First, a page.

The Rialto school district, after assigning eighth-grade students to read a few sources on the Holocaust and write about whether it really happened, never did get back to the public on how many students concluded that there had not been such a Nazi atrocity. As it turns out, several dozen of them did manage to conclude that what is incontrovertible historical fact was untrue.
We know this only because the Sun newspaper in San Bernardino County didn't let just let the matter rest with whatever latest press release came from the school district. It requested all of the papers written by the students, which were provided with the names redacted. The paper's reporters then combed through them all, finding that more than 50 concluded that either the Holocaust had not happened or that they at least doubted it. And among those who said it existed, there were many who said claims had been exaggerated or documents falsified.
This assignment was wrong on so many levels, it's hard to comprehend how college-educated teachers managed to muck things up so badly. We can start with the obvious: You can't ask students to debate a fact. A fact is a fact. You can't have them write papers about whether slavery existed or whether there was an American Revolution. It is downright frightening to think of educators who don't know the difference between facts and issues.
Beyond this, the students were provided with limited and low-quality sources on which to base their arguments. They weren't even given access to additional resources — such as the Internet — to check on the claims they were reading. They weren't taught how to distinguish good sources of information from bad, or how to think logically. You can see all of this by reading the excerpts published with the Sun's story.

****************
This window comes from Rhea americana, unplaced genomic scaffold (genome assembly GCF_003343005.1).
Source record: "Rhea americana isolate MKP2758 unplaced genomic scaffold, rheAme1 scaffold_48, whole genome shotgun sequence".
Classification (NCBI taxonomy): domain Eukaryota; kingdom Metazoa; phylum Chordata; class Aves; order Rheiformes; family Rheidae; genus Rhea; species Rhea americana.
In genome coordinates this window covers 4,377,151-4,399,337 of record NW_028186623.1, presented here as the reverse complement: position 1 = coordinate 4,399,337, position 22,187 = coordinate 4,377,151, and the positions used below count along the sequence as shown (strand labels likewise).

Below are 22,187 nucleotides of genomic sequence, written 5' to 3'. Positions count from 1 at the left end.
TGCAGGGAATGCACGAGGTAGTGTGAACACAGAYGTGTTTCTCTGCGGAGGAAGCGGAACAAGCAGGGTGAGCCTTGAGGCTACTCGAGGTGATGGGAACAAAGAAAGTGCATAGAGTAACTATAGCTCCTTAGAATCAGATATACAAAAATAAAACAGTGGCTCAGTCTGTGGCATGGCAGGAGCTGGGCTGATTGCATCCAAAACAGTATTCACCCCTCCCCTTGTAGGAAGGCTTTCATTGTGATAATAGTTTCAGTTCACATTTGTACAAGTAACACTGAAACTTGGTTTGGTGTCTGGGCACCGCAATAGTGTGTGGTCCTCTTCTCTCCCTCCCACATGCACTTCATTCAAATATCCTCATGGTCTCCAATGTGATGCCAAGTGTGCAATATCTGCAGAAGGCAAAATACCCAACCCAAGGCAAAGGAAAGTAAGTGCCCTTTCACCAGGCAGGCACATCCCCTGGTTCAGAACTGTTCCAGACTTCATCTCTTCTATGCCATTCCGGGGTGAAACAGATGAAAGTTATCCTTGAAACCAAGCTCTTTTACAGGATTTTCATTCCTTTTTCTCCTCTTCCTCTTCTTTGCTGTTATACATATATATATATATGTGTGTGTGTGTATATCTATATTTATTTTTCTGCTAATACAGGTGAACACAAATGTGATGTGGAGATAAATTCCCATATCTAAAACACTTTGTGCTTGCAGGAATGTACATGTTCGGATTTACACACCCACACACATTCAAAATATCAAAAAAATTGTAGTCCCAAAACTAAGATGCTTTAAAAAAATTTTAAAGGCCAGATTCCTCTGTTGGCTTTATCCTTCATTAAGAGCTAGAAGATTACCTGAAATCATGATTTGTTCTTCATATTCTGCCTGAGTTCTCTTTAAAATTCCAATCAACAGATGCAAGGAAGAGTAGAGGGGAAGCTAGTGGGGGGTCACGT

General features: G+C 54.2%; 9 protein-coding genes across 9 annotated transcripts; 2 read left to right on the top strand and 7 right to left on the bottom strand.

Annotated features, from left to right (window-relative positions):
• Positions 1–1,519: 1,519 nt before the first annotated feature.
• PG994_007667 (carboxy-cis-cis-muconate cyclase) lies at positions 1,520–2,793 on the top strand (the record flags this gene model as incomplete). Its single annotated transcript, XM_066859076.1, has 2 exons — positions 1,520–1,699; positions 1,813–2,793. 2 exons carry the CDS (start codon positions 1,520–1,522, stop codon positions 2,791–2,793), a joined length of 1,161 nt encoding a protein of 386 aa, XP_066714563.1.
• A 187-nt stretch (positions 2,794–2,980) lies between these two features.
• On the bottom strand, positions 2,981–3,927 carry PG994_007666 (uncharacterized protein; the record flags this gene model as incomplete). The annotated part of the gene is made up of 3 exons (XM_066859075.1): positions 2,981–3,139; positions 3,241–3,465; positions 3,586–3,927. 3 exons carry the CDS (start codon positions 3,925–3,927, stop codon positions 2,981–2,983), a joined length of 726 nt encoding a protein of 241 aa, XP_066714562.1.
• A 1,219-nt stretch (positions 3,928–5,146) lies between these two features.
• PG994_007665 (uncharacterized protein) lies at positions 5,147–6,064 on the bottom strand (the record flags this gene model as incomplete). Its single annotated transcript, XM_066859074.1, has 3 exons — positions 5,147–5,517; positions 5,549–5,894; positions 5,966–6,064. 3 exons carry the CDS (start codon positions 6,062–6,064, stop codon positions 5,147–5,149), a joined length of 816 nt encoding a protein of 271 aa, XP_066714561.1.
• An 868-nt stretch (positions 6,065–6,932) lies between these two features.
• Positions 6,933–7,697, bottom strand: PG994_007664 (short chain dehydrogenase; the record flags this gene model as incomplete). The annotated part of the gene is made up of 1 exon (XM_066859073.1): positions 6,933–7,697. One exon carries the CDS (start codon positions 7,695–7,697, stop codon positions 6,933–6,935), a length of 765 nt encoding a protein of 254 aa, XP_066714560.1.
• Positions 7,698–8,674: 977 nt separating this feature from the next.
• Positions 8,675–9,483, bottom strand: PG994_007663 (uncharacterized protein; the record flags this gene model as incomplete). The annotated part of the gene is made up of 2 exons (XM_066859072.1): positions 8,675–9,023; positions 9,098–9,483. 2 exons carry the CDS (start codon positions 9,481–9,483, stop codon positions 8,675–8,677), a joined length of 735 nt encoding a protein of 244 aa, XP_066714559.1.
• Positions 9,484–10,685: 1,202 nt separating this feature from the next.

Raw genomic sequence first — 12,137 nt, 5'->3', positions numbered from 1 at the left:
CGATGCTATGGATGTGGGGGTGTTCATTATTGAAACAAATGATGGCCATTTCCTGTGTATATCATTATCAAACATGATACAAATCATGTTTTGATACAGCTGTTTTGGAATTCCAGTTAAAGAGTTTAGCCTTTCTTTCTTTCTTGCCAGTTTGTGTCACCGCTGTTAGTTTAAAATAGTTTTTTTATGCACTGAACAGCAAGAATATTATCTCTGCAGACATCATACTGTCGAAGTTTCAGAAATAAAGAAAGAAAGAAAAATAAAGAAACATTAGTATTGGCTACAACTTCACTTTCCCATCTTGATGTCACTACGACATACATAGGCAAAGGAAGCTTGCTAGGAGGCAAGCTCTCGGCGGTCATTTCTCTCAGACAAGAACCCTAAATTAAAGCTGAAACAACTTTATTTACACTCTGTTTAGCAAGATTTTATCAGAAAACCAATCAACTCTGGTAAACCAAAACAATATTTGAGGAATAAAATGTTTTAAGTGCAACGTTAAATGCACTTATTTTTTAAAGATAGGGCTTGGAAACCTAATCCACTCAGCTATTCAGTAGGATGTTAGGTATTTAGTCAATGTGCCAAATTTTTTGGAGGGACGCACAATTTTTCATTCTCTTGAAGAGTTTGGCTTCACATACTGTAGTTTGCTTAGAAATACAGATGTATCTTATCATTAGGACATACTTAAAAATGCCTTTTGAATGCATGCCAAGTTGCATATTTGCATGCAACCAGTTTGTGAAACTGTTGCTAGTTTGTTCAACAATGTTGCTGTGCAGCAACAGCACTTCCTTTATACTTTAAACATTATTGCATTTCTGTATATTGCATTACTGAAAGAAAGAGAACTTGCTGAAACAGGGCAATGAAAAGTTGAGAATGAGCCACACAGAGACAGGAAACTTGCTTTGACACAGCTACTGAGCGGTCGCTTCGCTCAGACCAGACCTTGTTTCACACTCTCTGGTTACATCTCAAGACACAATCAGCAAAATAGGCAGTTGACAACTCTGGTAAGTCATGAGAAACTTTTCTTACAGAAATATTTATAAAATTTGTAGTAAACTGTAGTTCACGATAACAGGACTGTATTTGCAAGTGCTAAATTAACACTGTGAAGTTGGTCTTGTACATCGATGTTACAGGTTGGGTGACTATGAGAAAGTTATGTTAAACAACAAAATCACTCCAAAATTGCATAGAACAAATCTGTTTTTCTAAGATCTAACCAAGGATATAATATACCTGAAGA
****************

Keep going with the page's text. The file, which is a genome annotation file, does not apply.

F, F, F and F.
The school district has apologized and promised not to repeat the assignment, but it hasn't done a thing to explain how such bad decision-making went on and what it is doing to bring its teachers up to at least some level of instructional quality. The Jewish Caucus in the Legislature has some plans to look into this further, which might address concerns about possible anti-Semitism but doesn't do anything to fix plain old substandard education.
Gov. Jerry Brown has been bent on pushing more decision-making to the local level. There are valid reasons for doing this, but it's important to understand that those decisions will then be only as good as the local people making them. In the case of Rialto schools, we know how bad that can be.
This is the point at which the state Department of Education should be stepping in and doing a full investigation. What was going on in the educators' minds? How did they pick the resources they did? What did they actually teach the students while preparing them to write the essays? What do they know about the difference between fact and debatable issues? Who is overseeing them, and how did those people fail so badly at their jobs? What were the discussions that took place among personnel?
Superintendent of Public Instruction Tom Torlakson should be all over this issue. We're talking about hatred in society, but we're also talking about incredibly bad education under the new Common Core curriculum. The state Education Department has a lot of administrative work on its plate, but none should be bigger than the actual quality of education in the classroom. Or in this case, the utter lack of quality.